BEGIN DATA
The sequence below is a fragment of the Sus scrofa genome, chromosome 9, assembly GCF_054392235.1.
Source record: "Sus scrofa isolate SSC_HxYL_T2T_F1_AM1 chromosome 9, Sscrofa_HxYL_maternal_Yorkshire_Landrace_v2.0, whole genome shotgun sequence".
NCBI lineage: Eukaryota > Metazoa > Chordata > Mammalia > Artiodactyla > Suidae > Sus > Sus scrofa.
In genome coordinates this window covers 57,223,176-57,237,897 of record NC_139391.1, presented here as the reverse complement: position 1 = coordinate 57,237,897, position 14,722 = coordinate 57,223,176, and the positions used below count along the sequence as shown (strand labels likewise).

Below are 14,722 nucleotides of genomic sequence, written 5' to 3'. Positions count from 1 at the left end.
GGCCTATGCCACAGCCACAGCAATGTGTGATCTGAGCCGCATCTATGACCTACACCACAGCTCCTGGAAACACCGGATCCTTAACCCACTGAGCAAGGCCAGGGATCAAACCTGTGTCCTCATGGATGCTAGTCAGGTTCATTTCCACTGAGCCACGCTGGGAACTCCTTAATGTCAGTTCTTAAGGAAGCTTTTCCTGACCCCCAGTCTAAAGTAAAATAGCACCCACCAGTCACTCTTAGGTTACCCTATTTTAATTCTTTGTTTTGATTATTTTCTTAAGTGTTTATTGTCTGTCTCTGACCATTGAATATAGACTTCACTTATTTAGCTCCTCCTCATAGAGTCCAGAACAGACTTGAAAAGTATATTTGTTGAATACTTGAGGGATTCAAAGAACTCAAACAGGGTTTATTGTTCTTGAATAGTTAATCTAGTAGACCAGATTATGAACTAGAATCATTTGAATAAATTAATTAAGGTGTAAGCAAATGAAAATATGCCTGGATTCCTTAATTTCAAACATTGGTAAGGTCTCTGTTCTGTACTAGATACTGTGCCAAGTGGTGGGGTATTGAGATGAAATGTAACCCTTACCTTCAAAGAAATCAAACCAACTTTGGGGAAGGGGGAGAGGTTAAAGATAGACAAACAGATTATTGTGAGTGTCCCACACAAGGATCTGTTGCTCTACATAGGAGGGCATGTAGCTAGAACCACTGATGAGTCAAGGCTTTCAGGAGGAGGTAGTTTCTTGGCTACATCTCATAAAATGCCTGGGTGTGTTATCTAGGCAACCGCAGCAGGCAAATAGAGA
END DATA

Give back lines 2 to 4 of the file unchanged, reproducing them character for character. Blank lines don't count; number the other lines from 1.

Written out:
Source record: "Sus scrofa isolate SSC_HxYL_T2T_F1_AM1 chromosome 9, Sscrofa_HxYL_maternal_Yorkshire_Landrace_v2.0, whole genome shotgun sequence".
NCBI lineage: Eukaryota > Metazoa > Chordata > Mammalia > Artiodactyla > Suidae > Sus > Sus scrofa.
In genome coordinates this window covers 57,223,176-57,237,897 of record NC_139391.1, presented here as the reverse complement: position 1 = coordinate 57,237,897, position 14,722 = coordinate 57,223,176, and the positions used below count along the sequence as shown (strand labels likewise).